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Nokia C6 Review: The good, the bad and the smart

August 8, 2010 6 comments

Introduction

Ever since it’s release under the Nokia’s Cseries branding, the Nokia C6 was bound to attract some attention. And for a good reason. The budget price range is quite unusual for what it offers in return: attractive design, a touchscreen enforced with a slide-out qwerty keyboard and all the connectivity you can eat, including voice guided GPS navigation. With a few caveats, it’s not difficult to spot the simple yet beautiful concept behind the  Nokia C6 – you get what you see, without going into overdrive with expenses.

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Categories: Reviews

Release your inner monk with Zen Bound on Nokia N900

June 17, 2010 1 comment

Good games on Maemo 5 is a rare occurrence, sadly. In fact, we started to expect as much, ever since the graphically impressive Bounce Evolution never went past being just a  fancy tech demo. But looking past that, it did manage to show what the N900 hardware is rightly capable of with a drop of commitment from game developers.  But it’s easy to spot the ultimate reasons for the lack of quality tittles for N900: the user base is very niche, and the still evolving Ovi Store only recently started to distribute paid content for N900 owners.

But then there are a few exceptions. Angry Birds, for example, became a welcome smash hit the moment it appeared in the Ovi Store. The free version offers a healthy amount of physics infused puzzle levels to dive into, and there’s also additional level pack available at a price for those unable to resist the addictive formula. SPB Brain Evolution, while a different sort of game altogether, also excelled with it’s suite of 12 different mini challenges designed to train user’s memory and puzzle solving skills.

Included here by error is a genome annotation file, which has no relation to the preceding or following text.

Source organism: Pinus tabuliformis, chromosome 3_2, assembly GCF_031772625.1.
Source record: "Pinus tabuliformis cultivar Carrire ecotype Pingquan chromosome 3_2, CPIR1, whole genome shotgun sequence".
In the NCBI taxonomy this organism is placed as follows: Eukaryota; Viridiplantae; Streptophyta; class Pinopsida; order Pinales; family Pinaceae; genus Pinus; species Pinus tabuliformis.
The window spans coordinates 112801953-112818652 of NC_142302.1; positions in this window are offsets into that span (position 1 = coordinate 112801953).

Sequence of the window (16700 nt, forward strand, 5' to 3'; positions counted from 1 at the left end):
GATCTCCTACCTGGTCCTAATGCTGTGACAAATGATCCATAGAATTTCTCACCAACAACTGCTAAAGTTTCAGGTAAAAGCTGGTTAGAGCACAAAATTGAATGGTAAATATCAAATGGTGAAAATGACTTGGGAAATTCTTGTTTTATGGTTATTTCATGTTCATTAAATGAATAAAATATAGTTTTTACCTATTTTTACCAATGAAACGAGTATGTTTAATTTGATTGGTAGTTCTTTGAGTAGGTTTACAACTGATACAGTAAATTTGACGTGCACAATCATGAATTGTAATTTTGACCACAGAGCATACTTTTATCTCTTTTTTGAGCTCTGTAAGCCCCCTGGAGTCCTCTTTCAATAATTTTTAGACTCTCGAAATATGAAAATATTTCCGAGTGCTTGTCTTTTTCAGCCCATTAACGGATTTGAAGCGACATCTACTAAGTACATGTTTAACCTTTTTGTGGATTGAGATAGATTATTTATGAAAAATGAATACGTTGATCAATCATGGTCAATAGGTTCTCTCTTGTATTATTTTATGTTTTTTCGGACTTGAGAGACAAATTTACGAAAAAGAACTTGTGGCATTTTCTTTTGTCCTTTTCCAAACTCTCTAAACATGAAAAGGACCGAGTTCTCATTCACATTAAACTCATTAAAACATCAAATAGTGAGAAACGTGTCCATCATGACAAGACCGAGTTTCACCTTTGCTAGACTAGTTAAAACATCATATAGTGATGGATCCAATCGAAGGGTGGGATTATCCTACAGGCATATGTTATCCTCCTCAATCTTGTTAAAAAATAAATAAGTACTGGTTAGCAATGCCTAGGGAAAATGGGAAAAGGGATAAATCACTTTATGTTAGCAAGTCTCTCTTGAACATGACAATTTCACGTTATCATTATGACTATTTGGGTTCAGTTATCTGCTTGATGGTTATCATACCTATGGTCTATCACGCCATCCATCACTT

But ever since the long awaited PR1.2 update for the N900 was released, Nokia was strangely silent on the other half of promise, mainly a new wave of content that ought to come to N900. Does anyone still recalls the few 3D games – Jurassic 3D Rollercoaster or Kroll – that were demoed quite a while ago? To close the circle of this story, among those games was Zen Bound, and it’s finally here  in Nokia’s Ovi Store!

Rope and Wood


Zen Bound. The tittle alone surfaces a string of warm memories that I treasured ever since I played this strange puzzle type game on my iTouch. There’s just so many unique things about it, and the more it makes me happy to see such game find it’s way to the N900.

Zen Bound is a very slow, relaxing type of gaming experience. It’s best enjoyed together with headphones thanks to it’s excellent ambient track that silently hums just underneath a mixture of bell and rope-like sounds that accompany the gameplay. There’s a good reason why the music is such an essential part for this game. It creates a cushion that surrounds the player with it’s own pace, own rules, and brings the player to an almost zen-like state where time is the least important factor. And in that moment, all what matters is just the rotating wooded figure in front of you, and the string that is attached to it. Instinctively, you slowly start painting the familiarly shaped figure by wrapping the string around it. And it works wonders. Soon you’re lost somewhere between your thoughts and the world of Zen Bound.

Simple yet compelling